Women and Grassroots at the 2017 World Bank Land & Poverty Conference
Taking on the theme “Responsible Land Governance: Towards an Evidence-Based Approach,” the 18th Annual World Bank Conference on Land and Poverty was held on 21-24 March 2017 in Washington, DC. Huairou Commission staff and delegates representing Uganda Community Based Association for Child Welfare (UCOBAC), GROOTS Kenya, and Espaço Feminista, joined more than 1,200 participants from over 130 countries, to help move the global land agenda forward.
To kick off the week, the Huairou team joined its land partners in two main pre-conference workshops. On March 19th, UN-Habitat Global Land Tool Network (GLTN) convened an informal workshop on the Gender Evaluation Criteria (GEC), to begin the process of updating the tool with lessons learned from 7 years of implementation. The team next participated in a workshop by the International Land Coalition (ILC) on March 19th and 20th, focused on building a dashboard for the organization to monitor its commitment to people-centered land governance.
During the conference itself, the Huairou delegation championed a grassroots perspective on land rights at various events. In the session “Traditional institutions’ role to document communal rights,” Fridah Githuku (GROOTS Kenya) reminded the audience that undocumented, customary land arrangements are still predominant in most African countries. In communities where this is the practice, tenure rights could become insecure, especially as global competition for productive land and valuable natural resources increases. Her paper “A statutory framework for the documentation and codification of customary and informal land rights regimes” highlights that urgent action is needed to document customary land, to strengthen its equitable governance, and to integrate both customary and statutory laws in order to protect community land rights. The ensuing discussion stressed the importance of mapping communal land and resources, and called for greater partnership between government and communities (especially indigenous populations) on land use and governance.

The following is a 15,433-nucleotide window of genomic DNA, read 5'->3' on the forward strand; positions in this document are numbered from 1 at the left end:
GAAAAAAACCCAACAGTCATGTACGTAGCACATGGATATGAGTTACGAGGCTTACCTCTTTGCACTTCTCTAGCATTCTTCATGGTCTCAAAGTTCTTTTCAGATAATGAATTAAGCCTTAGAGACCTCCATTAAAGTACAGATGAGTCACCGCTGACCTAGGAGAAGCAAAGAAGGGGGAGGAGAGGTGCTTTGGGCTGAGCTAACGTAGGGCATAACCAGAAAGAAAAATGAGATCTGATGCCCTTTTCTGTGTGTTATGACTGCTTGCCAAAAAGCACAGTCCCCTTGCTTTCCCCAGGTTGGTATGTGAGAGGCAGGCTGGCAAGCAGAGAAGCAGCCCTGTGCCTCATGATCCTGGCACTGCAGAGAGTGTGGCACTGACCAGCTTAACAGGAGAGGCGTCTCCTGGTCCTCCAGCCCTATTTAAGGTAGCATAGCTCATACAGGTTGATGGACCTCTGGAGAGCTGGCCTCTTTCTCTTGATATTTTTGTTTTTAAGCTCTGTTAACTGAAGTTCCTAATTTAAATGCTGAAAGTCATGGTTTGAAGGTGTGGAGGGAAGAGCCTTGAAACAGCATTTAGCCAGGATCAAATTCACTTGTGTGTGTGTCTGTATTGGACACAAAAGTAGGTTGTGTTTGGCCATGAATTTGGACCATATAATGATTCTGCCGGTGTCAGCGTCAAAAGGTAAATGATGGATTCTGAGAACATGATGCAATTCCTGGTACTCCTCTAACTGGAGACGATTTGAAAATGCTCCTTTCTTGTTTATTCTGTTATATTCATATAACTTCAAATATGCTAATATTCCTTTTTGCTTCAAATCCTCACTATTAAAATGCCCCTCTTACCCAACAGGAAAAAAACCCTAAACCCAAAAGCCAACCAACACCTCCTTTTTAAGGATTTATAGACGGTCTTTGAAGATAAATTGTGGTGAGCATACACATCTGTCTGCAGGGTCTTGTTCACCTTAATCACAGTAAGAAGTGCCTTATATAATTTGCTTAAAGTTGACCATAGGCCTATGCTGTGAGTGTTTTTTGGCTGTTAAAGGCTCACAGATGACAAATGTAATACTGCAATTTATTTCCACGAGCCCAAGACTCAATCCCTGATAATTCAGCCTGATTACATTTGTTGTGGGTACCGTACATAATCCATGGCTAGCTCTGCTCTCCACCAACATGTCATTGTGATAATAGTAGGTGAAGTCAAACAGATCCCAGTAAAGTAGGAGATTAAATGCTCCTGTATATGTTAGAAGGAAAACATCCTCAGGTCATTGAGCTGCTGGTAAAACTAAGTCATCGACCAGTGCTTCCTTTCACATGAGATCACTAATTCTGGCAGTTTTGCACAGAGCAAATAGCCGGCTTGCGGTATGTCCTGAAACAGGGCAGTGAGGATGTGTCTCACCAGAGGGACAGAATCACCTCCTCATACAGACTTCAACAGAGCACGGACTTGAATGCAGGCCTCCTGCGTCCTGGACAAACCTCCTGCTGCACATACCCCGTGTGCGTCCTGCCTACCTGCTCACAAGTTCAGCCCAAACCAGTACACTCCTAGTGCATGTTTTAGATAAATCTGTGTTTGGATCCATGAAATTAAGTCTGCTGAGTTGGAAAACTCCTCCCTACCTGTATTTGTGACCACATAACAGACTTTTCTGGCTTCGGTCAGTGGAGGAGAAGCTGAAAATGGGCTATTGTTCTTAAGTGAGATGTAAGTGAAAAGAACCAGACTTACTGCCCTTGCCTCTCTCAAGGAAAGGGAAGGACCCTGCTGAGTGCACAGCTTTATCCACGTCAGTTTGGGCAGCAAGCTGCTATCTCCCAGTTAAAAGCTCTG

Fridah additionally chaired the session on “Marshalling grassroots support to strengthen local rights.” Panelists examined case studies from grassroots-led interventions in Africa and Asia, including: gender-sensitive implementation and monitoring of the African Union’s framework and guidelines for land policy, civil society interventions to support rural Tanzanian women to negotiate and mediate their land claims, efforts to strengthen women’s knowledge of land rights and their related advocacy in Vietnam, and the advantages of linking informal settlement communities to global networks in Indonesia.
Frances Birungi-Odong (UCOBAC) presented the poster “Gender, Land Rights and Access to Land Justice in Northern Uganda” to wide acclaim. Katia Araujo (Huairou Commission) chaired a session on “Mechanisms to formalize community rights,” in which panelists addressed the inability of national legal frameworks to address issues concerning community land rights. It was noted that lobbying for responsive policy takes time, and to strengthen their argument for change, communities should build an evidence base of local data, as well as share strategies for navigating the legal framework. For example, the panelists shared strategies for addressing issues concerning community land rights: mapping out hindrances for single women in India, policy advocacy based on local data collection and analysis in Nepal, a cross-community information exchange in Myanmar, and greater literacy on land institutions in Kenya.
Furthermore, our team met with important partners to discuss new and ongoing collaborations, including with the Malagasy Land Administration and Land Observatory, ActionAid, Oxfam, the World Bank, and others. We also paired up with Landesa, Oxfam and GROOTS Kenya, and UN-Habitat GLTN to host a daily women’s caucus on land. Sessions focused on gender strategy responding to recently adopted global frameworks (namely the Sustainable Development Goals and the New Urban Agenda) and their specific indicators or sections on land, as well as grassroots women’s movements like the Kilimanjaro Initiative to reclaim land rights. Look for more details in the coming months on how we will expand the women’s caucus at next year’s conference!